Criminal Justice and Criminal Reforms

Introduction

In India’s legal system as a long history from pre-British days, the federal court was created in 1937 to hear the high court’s appeal. The standardized model of judiciary originated in the 18th century, after Independence, the government concentrated on providing a centralized judiciary structure. In a sense, justice means the granting of expeditious and affordable relief to the person seeking the court; it is not necessary for justice to work quickly, but it is also vital that it works on time so that all persons seeking the court obtain relief. Criminal justice administration now faces serious problems. This aims to render public justice, to punish criminals. The justice of the criminal trial means not only for the accused, but also for the victim, and preserving law and order as well. When administering justice, the court will still preserve the good trust of the people.

Indian judiciary is oriented toward its approach to independence and justice. When we speak about Indian judicial system it was from pre-British days, the judiciary started to emerge in the 18th century during the high court of the British era. Criminal justice system includes a delegate activity dealing with the crime that happens to be one of the most complex crimes in modern society.

Requirement to reform the criminal justice system

Improvements in the judicial system are underway but India’s criminal justice system is needed to strengthen it. These are all the causes of inefficient law enforcement, accountability, and postponement in case disposal, poor working and living conditions in prison, and lack of skilled police force. Those are the sources of issues in the criminal justice system.

Components of Criminal Judiciary System

1. Police:

Article 246 of the Indian constitution provides for the placing of police, courts, prisons, reformatories and public order. Police is an integral part of the criminal justice system, which has played a vital role in the administration of justice.

Accountability of police:

Government of India is reluctant to make significant adjustments to colonialism rather than National Police Commission demands. Police accountability stemmed from the problem of many police officers and police executives, including organizational decentralization, these police characteristics. There’s a lack of Indian Police Act in this field of police accountability. Police accountability in India is addressed in the four parts: first part describes the British police system, second part describes the working process and lack of public transparency remains unchanged, third part describes the need for police reform, fourth and last part describes the argument that police reforms are too necessary.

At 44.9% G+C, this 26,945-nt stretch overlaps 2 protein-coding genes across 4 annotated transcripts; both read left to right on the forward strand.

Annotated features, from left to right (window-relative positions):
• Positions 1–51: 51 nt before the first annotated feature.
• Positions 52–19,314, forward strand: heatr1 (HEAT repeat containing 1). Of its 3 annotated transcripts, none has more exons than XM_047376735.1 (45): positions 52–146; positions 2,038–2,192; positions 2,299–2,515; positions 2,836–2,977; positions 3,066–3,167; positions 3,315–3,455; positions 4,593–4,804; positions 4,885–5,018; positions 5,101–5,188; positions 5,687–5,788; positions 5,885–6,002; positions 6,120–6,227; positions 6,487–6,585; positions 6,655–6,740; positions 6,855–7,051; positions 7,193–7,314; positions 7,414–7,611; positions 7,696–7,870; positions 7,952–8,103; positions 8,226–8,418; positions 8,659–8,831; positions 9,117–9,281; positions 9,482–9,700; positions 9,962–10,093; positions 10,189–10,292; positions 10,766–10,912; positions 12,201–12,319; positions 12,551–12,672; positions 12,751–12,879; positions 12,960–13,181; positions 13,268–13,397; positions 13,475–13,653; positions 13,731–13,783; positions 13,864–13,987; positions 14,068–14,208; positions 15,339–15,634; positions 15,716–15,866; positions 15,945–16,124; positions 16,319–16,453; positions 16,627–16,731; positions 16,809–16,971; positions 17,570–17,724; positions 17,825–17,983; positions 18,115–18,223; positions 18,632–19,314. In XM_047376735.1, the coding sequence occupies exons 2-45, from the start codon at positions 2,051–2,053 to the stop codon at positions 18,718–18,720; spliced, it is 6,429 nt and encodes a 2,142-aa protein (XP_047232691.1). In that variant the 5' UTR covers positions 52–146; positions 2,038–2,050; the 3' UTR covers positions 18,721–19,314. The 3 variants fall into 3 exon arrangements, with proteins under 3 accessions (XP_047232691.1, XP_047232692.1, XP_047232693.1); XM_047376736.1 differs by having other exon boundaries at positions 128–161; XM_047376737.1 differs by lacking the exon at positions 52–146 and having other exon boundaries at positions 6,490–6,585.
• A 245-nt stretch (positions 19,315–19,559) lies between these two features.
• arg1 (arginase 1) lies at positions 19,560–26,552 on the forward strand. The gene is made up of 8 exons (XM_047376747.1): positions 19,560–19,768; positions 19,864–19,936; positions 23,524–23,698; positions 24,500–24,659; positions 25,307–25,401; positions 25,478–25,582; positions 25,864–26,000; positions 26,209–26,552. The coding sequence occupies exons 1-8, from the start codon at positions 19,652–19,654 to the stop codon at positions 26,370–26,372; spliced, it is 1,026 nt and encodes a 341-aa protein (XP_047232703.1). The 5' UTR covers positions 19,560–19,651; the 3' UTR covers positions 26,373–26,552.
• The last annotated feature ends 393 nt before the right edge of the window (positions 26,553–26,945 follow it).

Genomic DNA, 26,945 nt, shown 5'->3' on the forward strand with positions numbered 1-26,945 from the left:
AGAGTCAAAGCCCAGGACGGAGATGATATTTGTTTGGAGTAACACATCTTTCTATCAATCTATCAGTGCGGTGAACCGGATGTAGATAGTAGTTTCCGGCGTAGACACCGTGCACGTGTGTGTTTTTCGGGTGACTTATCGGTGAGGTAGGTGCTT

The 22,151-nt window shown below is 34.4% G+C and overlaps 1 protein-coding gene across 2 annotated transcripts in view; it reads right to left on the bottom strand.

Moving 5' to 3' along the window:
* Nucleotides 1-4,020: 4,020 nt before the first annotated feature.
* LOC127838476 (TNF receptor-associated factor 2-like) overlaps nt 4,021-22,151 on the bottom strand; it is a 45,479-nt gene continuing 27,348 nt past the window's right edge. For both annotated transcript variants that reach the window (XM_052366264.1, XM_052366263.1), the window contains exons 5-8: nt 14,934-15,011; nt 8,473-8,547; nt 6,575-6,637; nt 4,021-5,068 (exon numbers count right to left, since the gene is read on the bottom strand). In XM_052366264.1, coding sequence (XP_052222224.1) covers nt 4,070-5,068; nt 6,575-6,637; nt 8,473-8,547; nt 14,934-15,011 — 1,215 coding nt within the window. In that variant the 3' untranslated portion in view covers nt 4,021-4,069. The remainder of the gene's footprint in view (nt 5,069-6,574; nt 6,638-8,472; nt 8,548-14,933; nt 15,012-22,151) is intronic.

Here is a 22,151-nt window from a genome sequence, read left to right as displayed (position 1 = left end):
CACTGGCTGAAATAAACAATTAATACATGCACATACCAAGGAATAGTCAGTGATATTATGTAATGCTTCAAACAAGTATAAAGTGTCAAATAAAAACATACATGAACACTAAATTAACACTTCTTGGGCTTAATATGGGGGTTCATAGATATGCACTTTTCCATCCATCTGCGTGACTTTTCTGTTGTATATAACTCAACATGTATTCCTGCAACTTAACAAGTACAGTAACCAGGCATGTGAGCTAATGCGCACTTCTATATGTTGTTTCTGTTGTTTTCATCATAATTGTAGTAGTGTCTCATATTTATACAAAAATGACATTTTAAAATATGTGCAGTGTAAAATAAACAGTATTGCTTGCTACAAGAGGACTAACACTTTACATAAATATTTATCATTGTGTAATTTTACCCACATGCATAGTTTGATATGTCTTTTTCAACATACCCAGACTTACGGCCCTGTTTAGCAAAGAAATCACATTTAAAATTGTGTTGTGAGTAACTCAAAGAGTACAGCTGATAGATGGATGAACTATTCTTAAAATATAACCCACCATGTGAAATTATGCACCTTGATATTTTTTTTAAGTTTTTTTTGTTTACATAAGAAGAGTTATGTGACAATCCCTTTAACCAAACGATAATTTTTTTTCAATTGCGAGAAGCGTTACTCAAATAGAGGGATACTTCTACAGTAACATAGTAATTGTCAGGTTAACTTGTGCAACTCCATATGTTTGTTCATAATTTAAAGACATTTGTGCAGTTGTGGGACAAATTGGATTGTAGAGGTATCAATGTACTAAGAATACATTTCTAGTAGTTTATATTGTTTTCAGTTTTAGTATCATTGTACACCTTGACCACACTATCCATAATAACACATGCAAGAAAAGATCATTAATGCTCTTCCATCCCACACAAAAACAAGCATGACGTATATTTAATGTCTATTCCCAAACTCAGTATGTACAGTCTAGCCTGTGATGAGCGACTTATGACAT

Judicial stance on arbitrary arrests and unlawful detention

The police have the power to prosecute and even for the badly abused; the prosecution analyzes this in D.K. Basu v/s State of West Bengal[1], In this case, the court simplified the arrest proceedings, reiterating that immunity from unlawful arrest is strictly enforced from Article 21 and Article 21(1) of the Constitution.

2. Judiciary:

The judiciary has played a critical role in carrying out the role of law. The court’s most important duty is to protect human rights, and to give the victim relief. The criminal justice system in India gives more focus to protecting human rights. So the court will concentrate on both the accused and the defendant, too.

Role of the court during the criminal proceedings

Article 372(2)[2] is intended to bring the provision of any law into conformity with the provisions of the Constitution, where such amendment is necessary, the President shall adopt and amend the law.

Limitation on Arrest Power:

The arrest procedure is provided for in Articles 21 and 22 of the Indian Constitution. Code of Criminal Procedure 1908 confers on police the extensive power of arrest given in section 41, 42 and 151 of the Code. Section 436A of the CrPC notes that the maximum time may be held for the prisoners of trial; this provision is for the detention of the individual by human rights. The realization of those rights is fully dependent on the judiciary.

Judges need to be sensitive:

The judges ought to play a more constructive role in the administration of the justice. There are many judges who disqualify themselves as they have fashioned an old justice attitude from the advancement of criminal justice, and they also believe in justice according to the strict interpretation of the law. Justice resides in the heart not only in the mind of the judges. Criminal judicial reforms are a matter of grave concerns that required effective regulation of the judges operation.

Limitation on case adjournment: 

In cases where granting adjournment becomes a responsibility in exceptional places, delay in disposing of the cases is the major adjournment fact. It’s the court’s responsibility to ensure the case is disposed of early.

Power to Grant Remand:

Section 167 of the Cr P.C. enables to grant the detention either in judicial or police custody, which should not surpass 15 days at a time. Before making an order, the magistrate is obliged to review the case report and the relevant facts. In this case, Joginder Kumar v. state of UP[3], says that an arrested person in custody is obligated to have a family member or the other person who knows him and who is likely to be interested in his social assistance told as far as possible that he has been arrested. And it is the police officer’s duty to inform the arrested person when he is taken to police.

Due care and cause for bail application: